Manager: “You are now getting two weeks of notice. For the next two weeks, you are to show up to my office.”

He offered the use of office equipment to print resumes, apply for other jobs, and the like.

After a couple of days, he said he’d set up an interview for me for another project at the same facility. Sure! I went down there and sat with the project manager. The interview lasted less than five minutes.

Project Manager: “We’re a COBOL shop here. What’s your experience with COBOL?”

COBOL is Common Business Oriented Language, a computer programming language.

Me: “None whatsoever.”

We both realized it was a bad fit. I went back to the office, confused as h***. The site manager knew I didn’t have COBOL experience. Why did he send me there?

I found out a few weeks later. I had applied for unemployment compensation anyway, upon the urging of friends who said that the “policy” sounded really sketchy. I had an interview at the unemployment office. They looked over the paperwork and noticed the form that said “ineligible,” and the lady explained that I could contest that. I said sure.

Employee: “Have you been applying for work?”

Me: “Yes.”

Employee: “And have you had any interviews?”

I told her about the one I had. Her eyes widened and she smiled.

Employee: “If they interviewed you for another position, that means you were not terminated for cause. You were let go because of a lack of work. That’s a layoff.”

She then marked on the paper that I was eligible for unemployment compensation.

I asked if I still needed to contest their findings.

Employee: “No. They can contest my determination, but given that they actively tried to keep you employed after these events, it’s not gonna fly. He did you a big favor by sending you on that interview.”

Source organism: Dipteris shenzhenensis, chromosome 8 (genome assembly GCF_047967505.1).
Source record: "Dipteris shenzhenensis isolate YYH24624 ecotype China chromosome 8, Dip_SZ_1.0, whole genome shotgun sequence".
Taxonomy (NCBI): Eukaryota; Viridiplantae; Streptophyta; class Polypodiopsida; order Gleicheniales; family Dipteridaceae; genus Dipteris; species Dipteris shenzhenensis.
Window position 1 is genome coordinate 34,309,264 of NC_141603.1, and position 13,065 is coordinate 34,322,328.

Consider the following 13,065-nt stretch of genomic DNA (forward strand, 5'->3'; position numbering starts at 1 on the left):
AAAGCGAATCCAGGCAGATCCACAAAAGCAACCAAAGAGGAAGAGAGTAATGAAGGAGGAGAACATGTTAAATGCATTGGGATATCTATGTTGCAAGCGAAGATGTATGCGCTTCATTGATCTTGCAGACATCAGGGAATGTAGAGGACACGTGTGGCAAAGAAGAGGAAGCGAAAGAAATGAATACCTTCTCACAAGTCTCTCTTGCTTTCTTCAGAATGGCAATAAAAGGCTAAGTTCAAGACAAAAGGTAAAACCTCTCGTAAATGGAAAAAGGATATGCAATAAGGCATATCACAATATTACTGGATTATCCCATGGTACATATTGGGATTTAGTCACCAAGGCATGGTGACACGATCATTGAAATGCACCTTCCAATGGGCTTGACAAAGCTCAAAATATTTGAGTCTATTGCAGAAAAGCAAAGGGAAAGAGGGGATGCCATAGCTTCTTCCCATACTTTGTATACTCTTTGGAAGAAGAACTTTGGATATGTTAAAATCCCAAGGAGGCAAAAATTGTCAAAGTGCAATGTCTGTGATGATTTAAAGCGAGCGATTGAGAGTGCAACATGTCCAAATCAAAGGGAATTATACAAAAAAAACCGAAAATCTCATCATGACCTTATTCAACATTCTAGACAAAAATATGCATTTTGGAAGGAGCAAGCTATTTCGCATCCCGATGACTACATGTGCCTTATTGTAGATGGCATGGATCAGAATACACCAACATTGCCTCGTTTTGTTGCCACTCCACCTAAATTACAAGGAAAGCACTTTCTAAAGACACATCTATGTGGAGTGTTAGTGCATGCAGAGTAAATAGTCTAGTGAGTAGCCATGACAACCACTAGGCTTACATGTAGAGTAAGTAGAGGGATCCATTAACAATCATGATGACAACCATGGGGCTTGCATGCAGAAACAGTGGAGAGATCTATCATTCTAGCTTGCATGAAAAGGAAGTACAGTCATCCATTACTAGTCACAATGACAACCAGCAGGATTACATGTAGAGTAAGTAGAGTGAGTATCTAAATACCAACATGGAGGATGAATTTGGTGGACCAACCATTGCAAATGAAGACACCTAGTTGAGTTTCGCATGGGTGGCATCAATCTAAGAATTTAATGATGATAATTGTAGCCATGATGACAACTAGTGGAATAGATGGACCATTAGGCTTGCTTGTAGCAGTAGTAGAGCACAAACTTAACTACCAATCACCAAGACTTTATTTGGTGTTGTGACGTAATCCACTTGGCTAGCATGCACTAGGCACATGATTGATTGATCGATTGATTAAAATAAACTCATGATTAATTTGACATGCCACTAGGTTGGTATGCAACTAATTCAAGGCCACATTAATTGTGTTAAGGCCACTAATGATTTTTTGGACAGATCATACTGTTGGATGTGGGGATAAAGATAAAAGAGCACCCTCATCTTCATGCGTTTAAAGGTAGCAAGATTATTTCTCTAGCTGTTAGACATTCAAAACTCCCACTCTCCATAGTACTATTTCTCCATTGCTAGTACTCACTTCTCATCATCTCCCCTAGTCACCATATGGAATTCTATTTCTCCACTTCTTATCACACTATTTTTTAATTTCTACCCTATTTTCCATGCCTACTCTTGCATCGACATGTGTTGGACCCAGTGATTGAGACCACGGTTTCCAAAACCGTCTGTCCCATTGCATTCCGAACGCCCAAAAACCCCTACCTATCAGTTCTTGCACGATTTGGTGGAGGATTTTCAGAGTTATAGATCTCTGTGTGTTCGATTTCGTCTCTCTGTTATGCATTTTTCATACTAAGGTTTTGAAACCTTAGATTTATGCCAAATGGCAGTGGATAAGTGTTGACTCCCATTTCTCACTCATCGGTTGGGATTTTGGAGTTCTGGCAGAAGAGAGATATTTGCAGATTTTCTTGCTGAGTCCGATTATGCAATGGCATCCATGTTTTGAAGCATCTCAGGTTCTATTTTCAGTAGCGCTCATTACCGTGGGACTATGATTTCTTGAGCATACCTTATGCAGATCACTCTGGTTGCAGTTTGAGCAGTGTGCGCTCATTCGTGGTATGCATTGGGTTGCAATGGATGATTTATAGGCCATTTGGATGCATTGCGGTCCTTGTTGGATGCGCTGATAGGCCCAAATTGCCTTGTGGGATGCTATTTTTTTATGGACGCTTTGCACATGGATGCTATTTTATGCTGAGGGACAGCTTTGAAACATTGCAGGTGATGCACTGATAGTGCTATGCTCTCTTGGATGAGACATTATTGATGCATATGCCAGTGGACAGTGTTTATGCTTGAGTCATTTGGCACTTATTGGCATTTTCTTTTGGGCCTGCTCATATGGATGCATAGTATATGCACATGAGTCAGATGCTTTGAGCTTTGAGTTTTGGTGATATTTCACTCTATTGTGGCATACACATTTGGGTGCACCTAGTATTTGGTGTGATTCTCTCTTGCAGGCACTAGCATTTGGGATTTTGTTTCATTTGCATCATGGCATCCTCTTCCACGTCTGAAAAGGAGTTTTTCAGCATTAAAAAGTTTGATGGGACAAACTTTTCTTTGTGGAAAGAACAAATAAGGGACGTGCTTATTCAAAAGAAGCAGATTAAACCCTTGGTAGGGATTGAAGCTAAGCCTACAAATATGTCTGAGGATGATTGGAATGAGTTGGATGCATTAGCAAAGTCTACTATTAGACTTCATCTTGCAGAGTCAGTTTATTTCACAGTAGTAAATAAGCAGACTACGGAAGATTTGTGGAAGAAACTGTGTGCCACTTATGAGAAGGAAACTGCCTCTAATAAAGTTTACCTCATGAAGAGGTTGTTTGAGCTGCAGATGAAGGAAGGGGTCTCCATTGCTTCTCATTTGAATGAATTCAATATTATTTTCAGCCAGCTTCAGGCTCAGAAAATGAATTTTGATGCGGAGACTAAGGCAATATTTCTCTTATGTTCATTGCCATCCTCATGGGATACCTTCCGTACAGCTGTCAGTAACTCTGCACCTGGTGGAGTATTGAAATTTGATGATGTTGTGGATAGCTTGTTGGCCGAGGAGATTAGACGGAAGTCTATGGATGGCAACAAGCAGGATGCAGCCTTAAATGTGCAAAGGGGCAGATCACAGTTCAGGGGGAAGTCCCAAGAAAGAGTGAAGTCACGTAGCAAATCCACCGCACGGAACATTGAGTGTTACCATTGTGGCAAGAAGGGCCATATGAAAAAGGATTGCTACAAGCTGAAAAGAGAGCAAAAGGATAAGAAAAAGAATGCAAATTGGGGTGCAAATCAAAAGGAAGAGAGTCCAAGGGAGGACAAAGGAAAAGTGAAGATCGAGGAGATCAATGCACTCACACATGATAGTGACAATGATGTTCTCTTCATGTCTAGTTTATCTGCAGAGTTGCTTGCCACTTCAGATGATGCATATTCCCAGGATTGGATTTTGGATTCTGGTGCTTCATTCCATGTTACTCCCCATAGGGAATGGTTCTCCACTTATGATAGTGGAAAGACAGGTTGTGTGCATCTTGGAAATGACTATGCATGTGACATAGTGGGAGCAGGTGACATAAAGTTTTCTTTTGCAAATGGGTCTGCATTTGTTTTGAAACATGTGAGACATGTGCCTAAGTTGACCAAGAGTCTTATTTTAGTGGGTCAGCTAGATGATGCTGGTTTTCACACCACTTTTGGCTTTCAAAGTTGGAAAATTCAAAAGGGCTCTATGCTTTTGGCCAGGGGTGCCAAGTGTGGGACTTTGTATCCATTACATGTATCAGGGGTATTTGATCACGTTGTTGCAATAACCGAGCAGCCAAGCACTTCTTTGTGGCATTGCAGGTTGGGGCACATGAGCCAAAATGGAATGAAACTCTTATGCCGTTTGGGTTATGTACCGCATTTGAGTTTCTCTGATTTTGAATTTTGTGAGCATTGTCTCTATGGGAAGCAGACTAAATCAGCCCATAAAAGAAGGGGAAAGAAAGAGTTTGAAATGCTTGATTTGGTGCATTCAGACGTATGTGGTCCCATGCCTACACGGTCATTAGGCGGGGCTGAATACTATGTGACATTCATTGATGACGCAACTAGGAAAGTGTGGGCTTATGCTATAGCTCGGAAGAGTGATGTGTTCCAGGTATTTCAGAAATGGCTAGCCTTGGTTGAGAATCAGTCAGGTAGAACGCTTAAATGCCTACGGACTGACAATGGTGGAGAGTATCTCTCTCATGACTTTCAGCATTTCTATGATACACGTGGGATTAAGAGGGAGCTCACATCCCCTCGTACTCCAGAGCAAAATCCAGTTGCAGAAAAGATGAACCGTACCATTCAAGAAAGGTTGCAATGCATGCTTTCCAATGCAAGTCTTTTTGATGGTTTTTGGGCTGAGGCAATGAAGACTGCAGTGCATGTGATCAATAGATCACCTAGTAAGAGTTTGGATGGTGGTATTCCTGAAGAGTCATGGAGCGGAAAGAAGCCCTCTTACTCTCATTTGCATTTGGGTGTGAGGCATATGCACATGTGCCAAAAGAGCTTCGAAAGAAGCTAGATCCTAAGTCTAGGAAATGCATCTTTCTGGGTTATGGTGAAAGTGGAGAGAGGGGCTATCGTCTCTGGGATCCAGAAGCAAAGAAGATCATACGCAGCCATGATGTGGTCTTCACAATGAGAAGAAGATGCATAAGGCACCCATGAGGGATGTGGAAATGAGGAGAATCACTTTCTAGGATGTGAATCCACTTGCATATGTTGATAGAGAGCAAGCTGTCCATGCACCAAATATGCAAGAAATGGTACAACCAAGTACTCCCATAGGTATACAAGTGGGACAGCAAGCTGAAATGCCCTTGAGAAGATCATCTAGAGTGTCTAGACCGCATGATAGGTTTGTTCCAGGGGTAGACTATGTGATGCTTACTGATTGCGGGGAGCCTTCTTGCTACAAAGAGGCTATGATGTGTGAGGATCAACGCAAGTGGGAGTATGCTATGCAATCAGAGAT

Here’s A Tip: Earn Your Own Tips!

, , , , | Working | CREDIT: sjork | June 15, 2022

I worked at the counter at a little pizza spot. It was my first real restaurant job outside of fast food, and the idea of making tips had me absolutely hooked. On weekdays, it would just be me, so everything I made would go to me. On weekends, there would usually be two of us and we’d split the money fifty-fifty. We’d also split the tips on the online orders, but people usually didn’t tip online — or in person, really, if it was for takeout. No big deal.

A few months went by and we got a new manager. The dude seemed super nice, but I noticed he’d be shuffling through the tip jar around close when I wasn’t around, but I didn’t think much of it. Maybe he was just getting change for the drawer?

A few days later, a server came up to me while I was cleaning the bathrooms.

Server: “I just saw [Manager] taking money from the tip jar and pocketing it.”

After that, I started counting the money in the jar precisely at close and well within eyesight of the new manager. He no longer took money from my jar.

Unfortunately, he weaseled a way of changing the rules with the owner so that managers get an equal share of the online tips. I was making roughly $8 an hour and he had a salary with benefits. I left shortly after.

Do NOT Mess With Your Employees’ Breaks

, , , , | Working | June 15, 2022

The tech support company I work for has a lot of issues retaining employees, and the few that do stick around are pretty good at their jobs. One day, an opportunity comes up that they are looking to train someone to be the floor manager of the call center since the manager that was there recently left. (Yep, due to upper management and ownership; this is the reason they have issues keeping people.)

A couple of the senior techs suggest that I put my name in the hat to do it, but having been friends with the last floor manager and knowing everything that went on with him and why he left, I want nothing to do with it. Plus, I managed a small crew at a warehouse job I had, and I don’t like managing because of all the stupid people you have to deal with. It’s like being a babysitter for grown people and it sucks.